Metal Earth model of a Ford Mustang

Metal Earth: 1965 Ford Mustang

SKU: 1455
Stock: 1
Price: $9.99

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Pony Car

The 1965 Ford Mustang is a moderately challenging Metal Earth model with 34 pieces on two sheets of metal. Assembled, it measures 3.51" x 0.98" x 1.25" (9 x 2.5 x 3.2 cm). The Mustang name inspired the popular "pony car" market, but the Plymouth Barracuda was actually the first sporty, sleek, smaller, fastback vehicle in that class.

Each Metal Earth model is laser etched in meticulous detail on one, two, or three 11 cm (4.33") metal sheets. Pop out the pieces by hand (or use wire cutters to get especially crisp lines), bend the tabs using needle-nose pliers, and fit them together as shown in the simple pictorial instructions. Metal Earth models are a little less challenging than our 3D wooden puzzles, but you do need some patience and dexterity because they're also much smaller. For maximum dramatic effect, display your model on the LED Display Base or the Solar Spinner (sold separately, see the Related Products tab).

Please note that Metal Earth models have sharp edges and are not suitable for children under 14.

Are you curious...?

The Mustang first hit the market midway through the 1964 model year. Purists call those earliest cars the 1964-1/2 because the actual 1965 model had some minor cosmetic changes, but as far as Ford was concerned they were all 1965s. One story says that the car was named after the World War 2 fighter aircraft; another says it was named for the horse. Based on Ford's Falcon platform, its designers wanted to call it either Cougar or Torino, while Henry Ford II lobbied for T-bird II. Whatever its inspiration, "Mustang" became the runaway favorite of focus groups when it was added to the list, and so Mustang it became.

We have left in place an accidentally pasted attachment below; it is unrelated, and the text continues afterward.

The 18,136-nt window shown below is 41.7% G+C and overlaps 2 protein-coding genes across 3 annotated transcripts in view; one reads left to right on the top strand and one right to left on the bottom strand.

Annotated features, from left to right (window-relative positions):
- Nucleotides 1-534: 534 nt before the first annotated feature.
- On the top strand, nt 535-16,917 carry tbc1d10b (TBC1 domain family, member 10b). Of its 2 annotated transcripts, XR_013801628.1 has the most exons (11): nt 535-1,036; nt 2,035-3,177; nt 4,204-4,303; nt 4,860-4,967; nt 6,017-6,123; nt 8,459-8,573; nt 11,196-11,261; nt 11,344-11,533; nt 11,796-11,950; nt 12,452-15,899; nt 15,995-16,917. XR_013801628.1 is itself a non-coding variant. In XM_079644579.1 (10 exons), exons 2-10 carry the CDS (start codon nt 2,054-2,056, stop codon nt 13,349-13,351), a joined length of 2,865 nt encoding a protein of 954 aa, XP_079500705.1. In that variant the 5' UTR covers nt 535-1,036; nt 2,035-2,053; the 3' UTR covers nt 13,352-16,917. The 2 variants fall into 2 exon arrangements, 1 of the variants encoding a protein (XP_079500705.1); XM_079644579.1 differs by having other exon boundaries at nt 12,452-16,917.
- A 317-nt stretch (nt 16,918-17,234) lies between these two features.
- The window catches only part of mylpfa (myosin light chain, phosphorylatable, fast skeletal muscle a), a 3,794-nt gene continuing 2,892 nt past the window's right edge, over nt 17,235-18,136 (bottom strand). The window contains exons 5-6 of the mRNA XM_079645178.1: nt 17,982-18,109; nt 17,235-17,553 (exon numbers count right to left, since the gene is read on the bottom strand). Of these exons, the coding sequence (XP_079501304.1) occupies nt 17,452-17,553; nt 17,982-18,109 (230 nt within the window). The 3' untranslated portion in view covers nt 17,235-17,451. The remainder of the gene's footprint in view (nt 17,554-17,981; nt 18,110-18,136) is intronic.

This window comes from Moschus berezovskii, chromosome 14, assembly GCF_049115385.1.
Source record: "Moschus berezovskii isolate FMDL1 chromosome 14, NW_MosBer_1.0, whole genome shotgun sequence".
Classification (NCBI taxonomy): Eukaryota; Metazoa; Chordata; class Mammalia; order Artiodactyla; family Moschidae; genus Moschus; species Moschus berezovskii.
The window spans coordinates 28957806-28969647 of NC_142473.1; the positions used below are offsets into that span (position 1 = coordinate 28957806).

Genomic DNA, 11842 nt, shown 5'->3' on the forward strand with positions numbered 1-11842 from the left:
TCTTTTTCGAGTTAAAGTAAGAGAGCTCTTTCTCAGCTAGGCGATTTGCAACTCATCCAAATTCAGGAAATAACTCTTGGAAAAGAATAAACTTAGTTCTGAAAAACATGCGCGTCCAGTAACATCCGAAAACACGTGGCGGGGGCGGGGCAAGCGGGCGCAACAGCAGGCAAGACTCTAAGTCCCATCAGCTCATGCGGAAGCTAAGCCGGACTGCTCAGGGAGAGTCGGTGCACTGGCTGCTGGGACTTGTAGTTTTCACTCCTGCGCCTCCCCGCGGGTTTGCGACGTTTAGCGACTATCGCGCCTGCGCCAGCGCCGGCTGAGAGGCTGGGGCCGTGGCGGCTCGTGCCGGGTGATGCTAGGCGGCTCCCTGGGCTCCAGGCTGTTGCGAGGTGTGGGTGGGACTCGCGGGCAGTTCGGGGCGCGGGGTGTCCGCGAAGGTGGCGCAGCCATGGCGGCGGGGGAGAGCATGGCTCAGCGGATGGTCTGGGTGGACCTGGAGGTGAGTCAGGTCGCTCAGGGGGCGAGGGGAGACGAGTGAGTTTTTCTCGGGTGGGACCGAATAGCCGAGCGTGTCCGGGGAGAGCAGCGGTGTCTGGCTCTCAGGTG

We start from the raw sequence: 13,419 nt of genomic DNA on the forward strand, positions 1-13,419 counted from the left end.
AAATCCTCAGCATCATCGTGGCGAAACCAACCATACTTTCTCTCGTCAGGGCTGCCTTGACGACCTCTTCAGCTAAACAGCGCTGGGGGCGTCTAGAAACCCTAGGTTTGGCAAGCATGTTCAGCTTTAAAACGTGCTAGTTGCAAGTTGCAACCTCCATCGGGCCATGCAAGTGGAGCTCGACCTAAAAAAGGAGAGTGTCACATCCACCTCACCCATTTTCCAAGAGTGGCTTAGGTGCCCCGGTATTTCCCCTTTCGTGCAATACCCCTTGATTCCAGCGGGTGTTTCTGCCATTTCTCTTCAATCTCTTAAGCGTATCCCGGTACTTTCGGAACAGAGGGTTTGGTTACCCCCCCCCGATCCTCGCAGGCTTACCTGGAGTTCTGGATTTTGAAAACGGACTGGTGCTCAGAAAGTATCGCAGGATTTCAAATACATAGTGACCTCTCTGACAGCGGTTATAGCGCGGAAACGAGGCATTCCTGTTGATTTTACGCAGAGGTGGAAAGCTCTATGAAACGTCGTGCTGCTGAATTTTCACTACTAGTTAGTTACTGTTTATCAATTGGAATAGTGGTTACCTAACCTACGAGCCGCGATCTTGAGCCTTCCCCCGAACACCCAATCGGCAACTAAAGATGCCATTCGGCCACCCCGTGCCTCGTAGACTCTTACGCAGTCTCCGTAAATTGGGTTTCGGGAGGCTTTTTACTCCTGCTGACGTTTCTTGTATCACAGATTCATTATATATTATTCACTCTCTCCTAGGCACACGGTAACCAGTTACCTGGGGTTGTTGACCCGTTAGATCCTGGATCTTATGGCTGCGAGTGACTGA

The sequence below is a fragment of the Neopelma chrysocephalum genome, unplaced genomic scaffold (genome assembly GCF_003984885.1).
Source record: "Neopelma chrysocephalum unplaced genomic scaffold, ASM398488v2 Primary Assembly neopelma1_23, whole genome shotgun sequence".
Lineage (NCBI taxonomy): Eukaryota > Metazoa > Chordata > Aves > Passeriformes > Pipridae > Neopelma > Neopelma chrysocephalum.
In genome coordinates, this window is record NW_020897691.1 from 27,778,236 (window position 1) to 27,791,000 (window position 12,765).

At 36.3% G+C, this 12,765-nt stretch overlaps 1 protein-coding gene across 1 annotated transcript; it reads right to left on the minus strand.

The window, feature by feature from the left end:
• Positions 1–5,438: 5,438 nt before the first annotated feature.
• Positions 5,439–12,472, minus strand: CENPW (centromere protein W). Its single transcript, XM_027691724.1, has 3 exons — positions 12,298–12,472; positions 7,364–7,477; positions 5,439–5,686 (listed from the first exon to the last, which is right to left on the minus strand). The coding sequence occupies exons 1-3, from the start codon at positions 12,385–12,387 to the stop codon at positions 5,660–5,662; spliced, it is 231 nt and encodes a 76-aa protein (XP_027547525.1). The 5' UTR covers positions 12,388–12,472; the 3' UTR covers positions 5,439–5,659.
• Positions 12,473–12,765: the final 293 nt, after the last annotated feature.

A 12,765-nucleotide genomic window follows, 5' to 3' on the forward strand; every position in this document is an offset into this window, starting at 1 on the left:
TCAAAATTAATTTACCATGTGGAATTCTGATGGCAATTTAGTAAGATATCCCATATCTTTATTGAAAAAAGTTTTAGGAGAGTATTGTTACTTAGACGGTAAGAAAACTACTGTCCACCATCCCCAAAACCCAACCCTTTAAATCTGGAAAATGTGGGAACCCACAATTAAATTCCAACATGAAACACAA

$2,320 put you behind the wheel of the base 170-cubic inch six-cylinder model with its 3-speed stick shift, bucket seats, and padded dash. 22,000 orders were taken on the day that it debuted. Muscle car enthusiasts could trade up to a 260-cu. in. V-8 engine. But the mainstream market wanted luxury, so the Mustang got larger and heavier every year. By 1973 the car had gained 800 pounds (363 kg) and grown in every dimension except height. Performance and sales both fell as Ford's small-car audience switched to Pintos and Mavericks. In 1974 the second-generation version returned to its original size as the fuel-efficient Mustang II, based on the Pinto subcompact. The timing, just months before the 1973 Arab oil embargo, positioned the Mustang II in the vanguard of the "econo-box" era, and sales rebounded.

As of 2015, the Mustang was in its 5th generation.

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